My So-Called Secret Identity (MSCSI) has been acclaimed by the comics press and mainstream media, and featured in international publications like Ms Magazine, The Guardian, Times Higher Education, Femina and Stylist. The series, which currently directs all profits to charity Rape Crisis, is a celebration of diverse female characters that don't often feature in mainstream superhero titles.
A 'strong' female character, Will explained, is not necessarily physically strong, aggressive or violent, or even emotionally strong all the time. What's more important is the way she is developed as a convincing, relatable human being. Like all of us, My So-Called Secret Identity's heroine, Catherine Abigail Daniels, is an imperfect character with both strengths and weaknesses. Her only super-power is her outstanding intelligence and her ability to make connections, which is demonstrated through detailed double-spread illustrations in the comic, called 'Mind Maps'. She fails sometimes, but picks herself up and keeps trying; she gets fit, gets depressed, gets injured, and puts on weight. Her story is one of stubborn persistence against huge odds, rather than easy success.
Will, a comics scholar who has published two books on Batman, started writing the comic in 2012 as a direct reaction to the stereotypes in mainstream comics, like Batgirl - whose experiences are used as a plot device in Batman's story - and 'Invisible Girl', from the Fantastic Four. Compared to her colleagues - Mr Fantastic, The Human Torch and the Thing - Invisible Girl's powers are feeble and traditionally feminine, symbolically placing her in the background and making her secondary to her male teammates (her husband and her younger brother). Even her name, like Batgirl's, makes her seem young and weak.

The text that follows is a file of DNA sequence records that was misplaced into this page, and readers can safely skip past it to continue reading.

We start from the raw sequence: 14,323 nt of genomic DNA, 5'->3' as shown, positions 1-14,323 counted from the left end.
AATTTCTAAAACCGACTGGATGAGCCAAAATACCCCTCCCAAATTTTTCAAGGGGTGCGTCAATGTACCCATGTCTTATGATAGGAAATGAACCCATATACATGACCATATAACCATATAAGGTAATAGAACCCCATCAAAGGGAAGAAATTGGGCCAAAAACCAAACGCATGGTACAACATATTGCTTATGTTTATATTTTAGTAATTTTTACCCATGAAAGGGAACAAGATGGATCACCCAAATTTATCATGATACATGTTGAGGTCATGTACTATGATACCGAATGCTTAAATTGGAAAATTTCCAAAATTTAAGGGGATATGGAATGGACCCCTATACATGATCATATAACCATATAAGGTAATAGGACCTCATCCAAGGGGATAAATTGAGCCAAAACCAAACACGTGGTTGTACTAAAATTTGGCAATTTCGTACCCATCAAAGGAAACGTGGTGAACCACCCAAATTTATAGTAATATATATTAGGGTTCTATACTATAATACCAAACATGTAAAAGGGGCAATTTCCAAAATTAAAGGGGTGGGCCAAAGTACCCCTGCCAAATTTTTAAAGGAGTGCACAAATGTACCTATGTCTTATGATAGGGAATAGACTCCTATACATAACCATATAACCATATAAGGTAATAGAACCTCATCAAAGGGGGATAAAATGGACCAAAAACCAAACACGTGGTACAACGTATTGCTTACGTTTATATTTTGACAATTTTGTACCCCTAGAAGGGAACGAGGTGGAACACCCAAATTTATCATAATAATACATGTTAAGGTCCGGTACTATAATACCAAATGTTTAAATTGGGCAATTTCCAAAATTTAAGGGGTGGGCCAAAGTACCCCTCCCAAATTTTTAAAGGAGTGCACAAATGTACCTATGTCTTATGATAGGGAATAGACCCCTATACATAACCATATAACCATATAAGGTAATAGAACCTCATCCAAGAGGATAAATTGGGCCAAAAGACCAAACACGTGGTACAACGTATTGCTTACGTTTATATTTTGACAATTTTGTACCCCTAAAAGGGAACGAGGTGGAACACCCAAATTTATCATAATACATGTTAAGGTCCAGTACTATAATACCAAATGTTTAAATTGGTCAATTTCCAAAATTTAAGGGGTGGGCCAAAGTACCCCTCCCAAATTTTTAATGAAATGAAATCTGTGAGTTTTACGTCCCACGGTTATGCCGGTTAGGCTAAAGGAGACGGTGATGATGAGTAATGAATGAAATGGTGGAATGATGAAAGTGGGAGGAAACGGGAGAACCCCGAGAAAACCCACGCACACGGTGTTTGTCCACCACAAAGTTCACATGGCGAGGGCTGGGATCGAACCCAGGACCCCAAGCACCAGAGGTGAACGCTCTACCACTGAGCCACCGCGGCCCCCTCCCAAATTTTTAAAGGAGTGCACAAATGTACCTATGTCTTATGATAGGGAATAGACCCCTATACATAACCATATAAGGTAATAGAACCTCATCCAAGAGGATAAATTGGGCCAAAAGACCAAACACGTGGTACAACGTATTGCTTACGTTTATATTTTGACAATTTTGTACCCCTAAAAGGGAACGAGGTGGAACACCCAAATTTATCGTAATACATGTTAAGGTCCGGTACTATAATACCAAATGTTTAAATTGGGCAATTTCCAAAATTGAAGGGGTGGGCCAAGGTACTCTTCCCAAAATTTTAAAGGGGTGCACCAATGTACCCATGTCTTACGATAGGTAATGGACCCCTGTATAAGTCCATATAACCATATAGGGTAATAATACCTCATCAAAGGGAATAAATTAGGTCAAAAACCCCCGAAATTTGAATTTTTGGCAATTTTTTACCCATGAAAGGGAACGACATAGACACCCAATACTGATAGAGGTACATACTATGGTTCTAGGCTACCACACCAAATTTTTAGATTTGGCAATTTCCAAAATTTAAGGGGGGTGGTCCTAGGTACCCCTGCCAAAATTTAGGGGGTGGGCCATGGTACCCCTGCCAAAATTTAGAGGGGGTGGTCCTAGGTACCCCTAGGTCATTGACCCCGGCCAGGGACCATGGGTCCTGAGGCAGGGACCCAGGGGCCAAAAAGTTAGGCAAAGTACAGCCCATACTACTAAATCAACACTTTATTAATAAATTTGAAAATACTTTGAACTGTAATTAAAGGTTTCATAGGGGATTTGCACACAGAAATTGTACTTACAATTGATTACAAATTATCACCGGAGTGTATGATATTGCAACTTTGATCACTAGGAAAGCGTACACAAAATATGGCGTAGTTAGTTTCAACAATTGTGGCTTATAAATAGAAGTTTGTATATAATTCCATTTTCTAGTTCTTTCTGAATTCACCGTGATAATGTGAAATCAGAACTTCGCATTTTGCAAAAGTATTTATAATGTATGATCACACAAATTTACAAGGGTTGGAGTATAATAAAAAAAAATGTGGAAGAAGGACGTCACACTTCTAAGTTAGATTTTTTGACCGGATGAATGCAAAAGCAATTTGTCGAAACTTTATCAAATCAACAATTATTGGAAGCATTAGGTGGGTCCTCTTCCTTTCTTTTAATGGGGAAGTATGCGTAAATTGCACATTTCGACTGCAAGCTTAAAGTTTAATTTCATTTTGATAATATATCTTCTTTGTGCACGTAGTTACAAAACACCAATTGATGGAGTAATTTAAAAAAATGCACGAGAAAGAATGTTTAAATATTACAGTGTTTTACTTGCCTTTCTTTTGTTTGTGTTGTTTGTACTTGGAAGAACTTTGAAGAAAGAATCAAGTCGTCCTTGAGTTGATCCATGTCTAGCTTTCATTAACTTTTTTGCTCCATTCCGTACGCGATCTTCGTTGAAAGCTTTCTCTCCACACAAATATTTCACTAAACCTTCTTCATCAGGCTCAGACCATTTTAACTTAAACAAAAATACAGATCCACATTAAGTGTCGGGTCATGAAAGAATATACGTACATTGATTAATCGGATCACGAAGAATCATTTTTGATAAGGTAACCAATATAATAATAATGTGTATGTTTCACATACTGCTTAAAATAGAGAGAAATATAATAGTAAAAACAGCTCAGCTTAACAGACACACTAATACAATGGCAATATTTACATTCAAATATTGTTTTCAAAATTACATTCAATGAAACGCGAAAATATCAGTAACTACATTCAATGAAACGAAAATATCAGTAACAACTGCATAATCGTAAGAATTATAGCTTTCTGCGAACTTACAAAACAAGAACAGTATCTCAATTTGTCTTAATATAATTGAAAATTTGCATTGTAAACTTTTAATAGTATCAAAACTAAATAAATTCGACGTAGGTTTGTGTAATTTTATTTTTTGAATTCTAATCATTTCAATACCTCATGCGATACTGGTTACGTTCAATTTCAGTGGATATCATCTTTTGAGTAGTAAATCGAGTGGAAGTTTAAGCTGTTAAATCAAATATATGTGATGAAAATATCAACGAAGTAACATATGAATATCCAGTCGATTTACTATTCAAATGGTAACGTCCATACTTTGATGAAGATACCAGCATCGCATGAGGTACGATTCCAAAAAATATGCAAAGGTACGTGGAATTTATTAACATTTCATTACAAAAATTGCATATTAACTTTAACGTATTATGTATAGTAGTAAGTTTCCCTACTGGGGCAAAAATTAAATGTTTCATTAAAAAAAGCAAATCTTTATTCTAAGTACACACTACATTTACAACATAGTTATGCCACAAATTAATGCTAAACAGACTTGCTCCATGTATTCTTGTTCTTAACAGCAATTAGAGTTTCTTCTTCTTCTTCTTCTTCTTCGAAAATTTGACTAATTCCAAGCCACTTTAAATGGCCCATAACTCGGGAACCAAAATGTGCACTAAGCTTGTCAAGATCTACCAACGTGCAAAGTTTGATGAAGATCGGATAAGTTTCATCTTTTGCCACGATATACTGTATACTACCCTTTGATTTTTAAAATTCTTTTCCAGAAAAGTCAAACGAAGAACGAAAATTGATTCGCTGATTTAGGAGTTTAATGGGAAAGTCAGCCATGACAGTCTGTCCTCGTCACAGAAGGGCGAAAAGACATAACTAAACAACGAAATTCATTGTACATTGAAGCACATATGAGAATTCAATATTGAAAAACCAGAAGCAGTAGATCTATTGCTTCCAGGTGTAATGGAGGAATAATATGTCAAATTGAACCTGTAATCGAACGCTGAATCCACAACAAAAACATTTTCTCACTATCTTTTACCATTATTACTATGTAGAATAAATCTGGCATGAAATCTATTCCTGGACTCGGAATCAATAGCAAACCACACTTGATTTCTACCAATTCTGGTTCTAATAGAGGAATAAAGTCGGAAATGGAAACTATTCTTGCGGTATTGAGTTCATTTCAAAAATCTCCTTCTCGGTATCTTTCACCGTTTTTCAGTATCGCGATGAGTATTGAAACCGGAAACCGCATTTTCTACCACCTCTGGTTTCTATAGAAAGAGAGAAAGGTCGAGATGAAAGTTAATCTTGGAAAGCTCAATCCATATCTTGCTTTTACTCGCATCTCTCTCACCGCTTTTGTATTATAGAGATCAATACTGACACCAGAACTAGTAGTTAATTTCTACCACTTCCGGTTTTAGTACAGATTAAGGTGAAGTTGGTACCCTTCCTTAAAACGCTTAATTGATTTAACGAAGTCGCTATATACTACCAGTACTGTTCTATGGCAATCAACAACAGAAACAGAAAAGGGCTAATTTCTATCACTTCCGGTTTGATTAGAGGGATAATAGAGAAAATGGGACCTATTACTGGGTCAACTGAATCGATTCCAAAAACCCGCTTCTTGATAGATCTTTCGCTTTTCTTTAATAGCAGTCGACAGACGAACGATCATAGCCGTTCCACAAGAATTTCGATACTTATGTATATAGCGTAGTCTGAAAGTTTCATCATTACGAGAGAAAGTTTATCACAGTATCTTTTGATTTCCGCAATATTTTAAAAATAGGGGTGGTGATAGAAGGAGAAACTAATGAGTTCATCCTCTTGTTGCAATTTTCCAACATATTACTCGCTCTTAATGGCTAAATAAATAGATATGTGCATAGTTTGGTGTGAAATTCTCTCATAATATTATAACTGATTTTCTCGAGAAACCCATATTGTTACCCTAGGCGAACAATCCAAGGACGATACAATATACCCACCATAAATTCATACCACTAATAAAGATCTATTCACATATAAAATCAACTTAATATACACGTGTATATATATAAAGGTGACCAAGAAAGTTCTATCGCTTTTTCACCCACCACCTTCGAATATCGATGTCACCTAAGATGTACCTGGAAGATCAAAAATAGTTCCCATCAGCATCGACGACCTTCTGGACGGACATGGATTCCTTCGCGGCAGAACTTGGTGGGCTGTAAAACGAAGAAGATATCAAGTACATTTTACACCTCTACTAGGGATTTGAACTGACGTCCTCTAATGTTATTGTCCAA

Despite a significant female readership, superhero comics have traditionally been created for teenage boys and young men, by male writers and artists who often aren't much older, or who never grew out of that teenage mentality. Superhero comics - and the TV shows and movies inspired by them - have been stuck in a closed circuit where they cater for adolescent male fantasies of what girls and women are like. In turn, it's been hard for female creators to break into the industry, and comics that attempt anything different are often closed down quickly.
With its almost-entirely female, international creative team, My So-Called Secret Identity challenges these traditional ideas at the level of both production and representation. Will's next step is to develop a network of scholars, writers and artists to explore these questions further, and to encourage the mainstream industry to change in response, while taking My So-Called Secret Identity to the next level of distribution and circulating it to a far larger audience.